Since Intel constantly strengthens its Pentium 4 and Celeron processors by boosting clock-speeds, PSB speeds, adding more techniques like the Hyper-Threading and so on, AMD also needs to gain the performance of its existing and upcoming chips. Obviously, the company always considers different ideas of increasing the performance of its products, but never announces them publicly before the actual release as no one wants to be blamed for ineffective execution.
Asian web-sites PCWatch and DigiTimes have managed to find out AMD’s latest plans concerning the Athlon 64 chips.
According to the most-recent reports, the first batch of Athlon 64 processors for desktop computers will be supplied in August. It does not mean that the actual announcement will happen earlier than expected originally, but it means that the formal announcement to take place in September will not be another paper-launch and the 64-bit CPUs from AMD will be available immediately.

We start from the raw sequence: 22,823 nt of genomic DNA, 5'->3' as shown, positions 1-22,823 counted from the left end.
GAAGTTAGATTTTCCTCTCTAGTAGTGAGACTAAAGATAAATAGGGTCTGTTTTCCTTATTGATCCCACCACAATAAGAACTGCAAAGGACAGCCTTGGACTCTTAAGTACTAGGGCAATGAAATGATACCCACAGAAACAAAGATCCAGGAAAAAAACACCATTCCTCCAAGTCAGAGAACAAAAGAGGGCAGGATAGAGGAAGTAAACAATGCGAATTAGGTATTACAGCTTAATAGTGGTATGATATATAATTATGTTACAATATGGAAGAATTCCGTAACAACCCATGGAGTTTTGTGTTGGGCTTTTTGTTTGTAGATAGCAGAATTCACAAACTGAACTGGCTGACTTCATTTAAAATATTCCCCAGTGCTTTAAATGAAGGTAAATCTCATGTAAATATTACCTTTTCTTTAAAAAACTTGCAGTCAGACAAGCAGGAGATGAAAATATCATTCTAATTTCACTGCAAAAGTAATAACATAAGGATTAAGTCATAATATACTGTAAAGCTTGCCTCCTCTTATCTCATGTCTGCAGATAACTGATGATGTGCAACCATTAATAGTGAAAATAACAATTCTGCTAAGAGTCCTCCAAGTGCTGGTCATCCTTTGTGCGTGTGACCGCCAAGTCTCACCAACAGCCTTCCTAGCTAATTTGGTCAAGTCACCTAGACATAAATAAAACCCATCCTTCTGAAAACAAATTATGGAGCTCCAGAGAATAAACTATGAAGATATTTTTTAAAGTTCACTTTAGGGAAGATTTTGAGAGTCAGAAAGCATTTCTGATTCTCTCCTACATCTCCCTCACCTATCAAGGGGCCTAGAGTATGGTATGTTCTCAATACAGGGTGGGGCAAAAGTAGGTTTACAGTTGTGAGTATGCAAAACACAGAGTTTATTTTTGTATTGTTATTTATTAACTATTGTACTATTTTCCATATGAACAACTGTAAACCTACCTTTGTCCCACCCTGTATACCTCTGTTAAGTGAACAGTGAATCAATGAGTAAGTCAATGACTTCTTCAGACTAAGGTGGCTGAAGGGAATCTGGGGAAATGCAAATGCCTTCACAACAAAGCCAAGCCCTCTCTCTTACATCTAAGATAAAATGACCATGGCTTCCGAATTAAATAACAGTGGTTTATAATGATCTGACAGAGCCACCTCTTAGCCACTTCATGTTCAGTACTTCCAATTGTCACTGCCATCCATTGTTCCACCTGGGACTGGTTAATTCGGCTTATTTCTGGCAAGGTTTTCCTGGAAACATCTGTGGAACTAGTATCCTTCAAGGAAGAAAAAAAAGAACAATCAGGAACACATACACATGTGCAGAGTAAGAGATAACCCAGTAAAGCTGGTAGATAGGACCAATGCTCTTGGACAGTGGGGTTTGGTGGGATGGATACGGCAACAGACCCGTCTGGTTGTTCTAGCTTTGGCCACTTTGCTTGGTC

The first Athlon 64 chips to make it on the market will be Athlon 64 1.80GHz and Athlon 64 2.0GHz with 3100+ and 3400+ model numbers respectively and 1MB of L2 cache. Later AMD will release its Athlon 64 2.20GHz (3700+) chip based on 0.13 micron fabrication process. Apparently, the 2.40GHz Athlon 64 processor with model number 4000+ and 1MB L2 will emerge only in middle-2004 or later and will be made using 90nm technology.
What is the most interesting about all the 90nm Athlon 64 chips code-named
For mainstream desktop personal computers AMD will release the Athlon 64 CPUs with 256KB of L2 cache. Initial chips will be based on Paris core made using 0.13 micron fabrication technology, but next year 90nm microprocessors powered by Victoria core will be available.
In case AMD implements dual-channel memory controller in its Athlon 64 processor next year, it will not be a really critical task for them to integrate DDR-II controller earlier than in middle-2005. On the other hand, DDR-II version of the Athlon 64 will once again require a new CPU Socket.
Keep in mind that the whole bunch of information comes from unofficial sources and may be misleading in some cases.